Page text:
Senior Communications Manager
Robert McDowell Testifies at U.S. House Subcommittee Hearing on Communications Legislation
Robert M. McDowell, former FCC commissioner and a partner in Wiley Rein’s Telecom, Media & Technology Practice, testified today before a U.S. House Energy and Commerce subcommittee in support of two proposed bills that concern the regulation of broadband providers.
The bills would foreclose two possibilities that the Federal Communications Commission’s (FCC) 2015 Open Internet Order will have negative effects on the marketplace for broadband Internet access service, Mr. McDowell told the Subcommittee on Communications and Technology. The FCC Order reclassified broadband Internet providers as common carriers under Title II of the 1934 Communications Act.
The first bill, known as the No Rate Regulation of Broadband Internet Access Act, would prevent the FCC from regulating the rates charged for broadband Internet access under the Order. “This bill would be a positive and constructive development for the Internet because the FCC’s Open Internet Order, while expressly proscribing ex ante rate regulation, leaves open the possibility that the Commission could regulate rates in different ways, resulting in collateral and negative effects on broadband infrastructure investment,” Mr. McDowell said.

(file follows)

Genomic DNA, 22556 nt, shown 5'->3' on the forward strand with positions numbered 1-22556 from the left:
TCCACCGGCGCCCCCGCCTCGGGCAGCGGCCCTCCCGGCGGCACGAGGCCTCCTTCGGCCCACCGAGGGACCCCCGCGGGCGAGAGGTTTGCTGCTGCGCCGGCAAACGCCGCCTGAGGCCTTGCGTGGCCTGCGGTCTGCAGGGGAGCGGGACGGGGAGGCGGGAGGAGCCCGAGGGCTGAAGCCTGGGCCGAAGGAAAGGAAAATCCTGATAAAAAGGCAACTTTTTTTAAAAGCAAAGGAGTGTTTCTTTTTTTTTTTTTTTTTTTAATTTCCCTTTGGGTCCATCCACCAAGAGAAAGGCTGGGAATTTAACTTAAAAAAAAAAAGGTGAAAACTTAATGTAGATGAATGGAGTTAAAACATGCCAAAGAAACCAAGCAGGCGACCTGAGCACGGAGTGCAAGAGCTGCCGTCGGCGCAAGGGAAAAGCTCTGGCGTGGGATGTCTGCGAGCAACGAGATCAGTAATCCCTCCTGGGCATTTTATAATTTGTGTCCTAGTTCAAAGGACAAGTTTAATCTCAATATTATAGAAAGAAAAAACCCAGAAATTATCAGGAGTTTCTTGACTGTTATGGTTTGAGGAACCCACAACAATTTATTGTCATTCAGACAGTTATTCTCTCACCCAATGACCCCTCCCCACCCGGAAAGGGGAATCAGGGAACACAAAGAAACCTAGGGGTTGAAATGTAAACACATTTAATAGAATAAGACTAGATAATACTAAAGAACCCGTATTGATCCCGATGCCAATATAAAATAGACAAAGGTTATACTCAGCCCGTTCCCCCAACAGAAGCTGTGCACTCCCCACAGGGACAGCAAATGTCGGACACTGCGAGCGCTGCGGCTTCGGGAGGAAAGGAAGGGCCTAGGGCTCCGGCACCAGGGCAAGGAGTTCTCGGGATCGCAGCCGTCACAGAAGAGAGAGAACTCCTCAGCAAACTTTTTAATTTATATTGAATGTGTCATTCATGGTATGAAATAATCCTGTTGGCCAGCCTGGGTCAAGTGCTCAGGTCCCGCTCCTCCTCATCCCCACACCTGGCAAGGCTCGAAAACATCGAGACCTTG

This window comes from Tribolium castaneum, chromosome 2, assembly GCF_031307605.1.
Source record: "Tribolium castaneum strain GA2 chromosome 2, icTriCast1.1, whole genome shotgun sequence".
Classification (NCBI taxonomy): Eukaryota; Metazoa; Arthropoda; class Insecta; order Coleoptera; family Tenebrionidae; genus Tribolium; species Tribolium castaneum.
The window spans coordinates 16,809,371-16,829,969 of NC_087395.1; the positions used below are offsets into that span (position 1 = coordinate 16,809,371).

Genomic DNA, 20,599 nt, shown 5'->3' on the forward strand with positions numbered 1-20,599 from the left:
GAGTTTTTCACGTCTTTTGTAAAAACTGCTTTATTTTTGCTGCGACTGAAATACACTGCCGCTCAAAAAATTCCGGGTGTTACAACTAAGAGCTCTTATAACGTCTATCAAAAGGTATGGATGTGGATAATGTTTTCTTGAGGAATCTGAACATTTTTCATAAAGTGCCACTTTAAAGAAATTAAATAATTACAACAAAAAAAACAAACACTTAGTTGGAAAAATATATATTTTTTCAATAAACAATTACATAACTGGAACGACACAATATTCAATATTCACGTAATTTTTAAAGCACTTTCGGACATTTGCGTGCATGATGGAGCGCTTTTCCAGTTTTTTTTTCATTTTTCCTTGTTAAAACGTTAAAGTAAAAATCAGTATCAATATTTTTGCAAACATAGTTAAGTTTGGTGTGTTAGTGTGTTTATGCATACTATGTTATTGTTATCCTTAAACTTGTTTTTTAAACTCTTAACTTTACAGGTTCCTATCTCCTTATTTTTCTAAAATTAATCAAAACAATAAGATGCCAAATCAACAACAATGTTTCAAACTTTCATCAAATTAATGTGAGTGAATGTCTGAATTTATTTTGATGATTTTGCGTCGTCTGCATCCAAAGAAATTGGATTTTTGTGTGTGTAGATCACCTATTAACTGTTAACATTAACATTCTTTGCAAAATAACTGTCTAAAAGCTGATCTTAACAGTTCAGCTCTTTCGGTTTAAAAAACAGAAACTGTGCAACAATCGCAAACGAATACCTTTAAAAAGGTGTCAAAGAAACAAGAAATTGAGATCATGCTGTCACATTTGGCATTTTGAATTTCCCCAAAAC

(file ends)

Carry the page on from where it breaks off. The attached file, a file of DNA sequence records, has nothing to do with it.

The second bill, the Small Business Broadband Deployment Act, would make permanent the FCC’s temporary exemption for small businesses from the enhanced disclosure rules imposed by the Open Internet Order. “While the FCC’s practice has been to grant annual exemptions from these rules for small providers, this bill would provide statutory certainty to these providers that they will not be subject to these burdensome requirements in the future,” Mr. McDowell said.
Mr. McDowell served as an FCC commissioner from 2006 to 2013, during which he voted against two previous attempts by the agency to issue net neutrality rules. His written testimony from today’s hearing can be found here.
Wiley Rein represents two clients in a net neutrality challenge before the U.S. Court of Appeals for the District of Columbia Circuit; they are among a group of petitioners urging the court to vacate the 2015 Open Internet Order.